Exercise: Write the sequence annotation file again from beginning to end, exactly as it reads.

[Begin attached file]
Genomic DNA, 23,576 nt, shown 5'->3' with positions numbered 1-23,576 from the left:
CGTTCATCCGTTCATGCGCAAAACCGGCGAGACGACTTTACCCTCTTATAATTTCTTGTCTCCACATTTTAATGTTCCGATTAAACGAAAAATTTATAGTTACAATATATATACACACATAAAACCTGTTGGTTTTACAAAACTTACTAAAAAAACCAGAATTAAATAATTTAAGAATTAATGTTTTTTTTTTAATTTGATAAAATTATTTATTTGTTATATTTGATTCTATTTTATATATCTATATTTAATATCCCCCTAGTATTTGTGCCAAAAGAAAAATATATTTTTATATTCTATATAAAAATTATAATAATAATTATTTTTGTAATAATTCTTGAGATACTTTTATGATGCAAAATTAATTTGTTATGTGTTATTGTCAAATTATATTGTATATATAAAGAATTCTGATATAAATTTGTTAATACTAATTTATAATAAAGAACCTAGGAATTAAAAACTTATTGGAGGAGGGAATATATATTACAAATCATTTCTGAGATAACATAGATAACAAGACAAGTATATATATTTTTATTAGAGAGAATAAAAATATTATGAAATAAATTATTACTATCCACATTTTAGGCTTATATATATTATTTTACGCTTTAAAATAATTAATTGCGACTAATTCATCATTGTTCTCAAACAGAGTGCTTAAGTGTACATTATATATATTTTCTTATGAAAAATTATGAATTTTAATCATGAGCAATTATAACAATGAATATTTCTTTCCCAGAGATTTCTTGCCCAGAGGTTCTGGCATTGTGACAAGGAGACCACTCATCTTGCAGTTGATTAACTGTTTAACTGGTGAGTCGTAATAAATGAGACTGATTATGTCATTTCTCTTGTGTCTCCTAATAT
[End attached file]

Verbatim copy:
Genomic DNA, 23,576 nt, shown 5'->3' with positions numbered 1-23,576 from the left:
CGTTCATCCGTTCATGCGCAAAACCGGCGAGACGACTTTACCCTCTTATAATTTCTTGTCTCCACATTTTAATGTTCCGATTAAACGAAAAATTTATAGTTACAATATATATACACACATAAAACCTGTTGGTTTTACAAAACTTACTAAAAAAACCAGAATTAAATAATTTAAGAATTAATGTTTTTTTTTTAATTTGATAAAATTATTTATTTGTTATATTTGATTCTATTTTATATATCTATATTTAATATCCCCCTAGTATTTGTGCCAAAAGAAAAATATATTTTTATATTCTATATAAAAATTATAATAATAATTATTTTTGTAATAATTCTTGAGATACTTTTATGATGCAAAATTAATTTGTTATGTGTTATTGTCAAATTATATTGTATATATAAAGAATTCTGATATAAATTTGTTAATACTAATTTATAATAAAGAACCTAGGAATTAAAAACTTATTGGAGGAGGGAATATATATTACAAATCATTTCTGAGATAACATAGATAACAAGACAAGTATATATATTTTTATTAGAGAGAATAAAAATATTATGAAATAAATTATTACTATCCACATTTTAGGCTTATATATATTATTTTACGCTTTAAAATAATTAATTGCGACTAATTCATCATTGTTCTCAAACAGAGTGCTTAAGTGTACATTATATATATTTTCTTATGAAAAATTATGAATTTTAATCATGAGCAATTATAACAATGAATATTTCTTTCCCAGAGATTTCTTGCCCAGAGGTTCTGGCATTGTGACAAGGAGACCACTCATCTTGCAGTTGATTAACTGTTTAACTGGTGAGTCGTAATAAATGAGACTGATTATGTCATTTCTCTTGTGTCTCCTAATAT